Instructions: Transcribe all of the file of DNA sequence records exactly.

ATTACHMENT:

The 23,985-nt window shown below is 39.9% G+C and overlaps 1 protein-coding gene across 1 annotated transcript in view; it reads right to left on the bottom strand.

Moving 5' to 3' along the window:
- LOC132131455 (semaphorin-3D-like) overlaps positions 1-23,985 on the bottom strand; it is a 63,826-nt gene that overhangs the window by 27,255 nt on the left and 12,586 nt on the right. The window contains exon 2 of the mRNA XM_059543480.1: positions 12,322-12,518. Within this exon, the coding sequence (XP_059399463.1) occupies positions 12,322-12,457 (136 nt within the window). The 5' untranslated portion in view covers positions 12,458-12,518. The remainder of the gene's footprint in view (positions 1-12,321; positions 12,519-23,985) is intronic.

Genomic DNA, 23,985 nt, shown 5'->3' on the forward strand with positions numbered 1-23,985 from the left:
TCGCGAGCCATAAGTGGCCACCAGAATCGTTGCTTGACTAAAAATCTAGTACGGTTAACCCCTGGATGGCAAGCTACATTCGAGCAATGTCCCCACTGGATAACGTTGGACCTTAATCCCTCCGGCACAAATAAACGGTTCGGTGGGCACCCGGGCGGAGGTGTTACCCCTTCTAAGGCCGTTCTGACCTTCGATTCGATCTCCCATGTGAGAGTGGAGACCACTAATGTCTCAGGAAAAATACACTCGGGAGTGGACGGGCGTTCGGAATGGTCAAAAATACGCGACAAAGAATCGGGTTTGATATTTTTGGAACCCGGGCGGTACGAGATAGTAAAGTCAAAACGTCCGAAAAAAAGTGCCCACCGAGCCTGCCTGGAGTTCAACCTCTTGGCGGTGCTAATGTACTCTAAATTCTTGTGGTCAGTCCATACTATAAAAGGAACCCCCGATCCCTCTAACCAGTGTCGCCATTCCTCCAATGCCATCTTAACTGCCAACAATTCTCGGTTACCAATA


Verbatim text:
The 23,985-nt window shown below is 39.9% G+C and overlaps 1 protein-coding gene across 1 annotated transcript in view; it reads right to left on the bottom strand.

Moving 5' to 3' along the window:
- LOC132131455 (semaphorin-3D-like) overlaps positions 1-23,985 on the bottom strand; it is a 63,826-nt gene that overhangs the window by 27,255 nt on the left and 12,586 nt on the right. The window contains exon 2 of the mRNA XM_059543480.1: positions 12,322-12,518. Within this exon, the coding sequence (XP_059399463.1) occupies positions 12,322-12,457 (136 nt within the window). The 5' untranslated portion in view covers positions 12,458-12,518. The remainder of the gene's footprint in view (positions 1-12,321; positions 12,519-23,985) is intronic.

Genomic DNA, 23,985 nt, shown 5'->3' on the forward strand with positions numbered 1-23,985 from the left:
TCGCGAGCCATAAGTGGCCACCAGAATCGTTGCTTGACTAAAAATCTAGTACGGTTAACCCCTGGATGGCAAGCTACATTCGAGCAATGTCCCCACTGGATAACGTTGGACCTTAATCCCTCCGGCACAAATAAACGGTTCGGTGGGCACCCGGGCGGAGGTGTTACCCCTTCTAAGGCCGTTCTGACCTTCGATTCGATCTCCCATGTGAGAGTGGAGACCACTAATGTCTCAGGAAAAATACACTCGGGAGTGGACGGGCGTTCGGAATGGTCAAAAATACGCGACAAAGAATCGGGTTTGATATTTTTGGAACCCGGGCGGTACGAGATAGTAAAGTCAAAACGTCCGAAAAAAAGTGCCCACCGAGCCTGCCTGGAGTTCAACCTCTTGGCGGTGCTAATGTACTCTAAATTCTTGTGGTCAGTCCATACTATAAAAGGAACCCCCGATCCCTCTAACCAGTGTCGCCATTCCTCCAATGCCATCTTAACTGCCAACAATTCTCGGTTACCAATA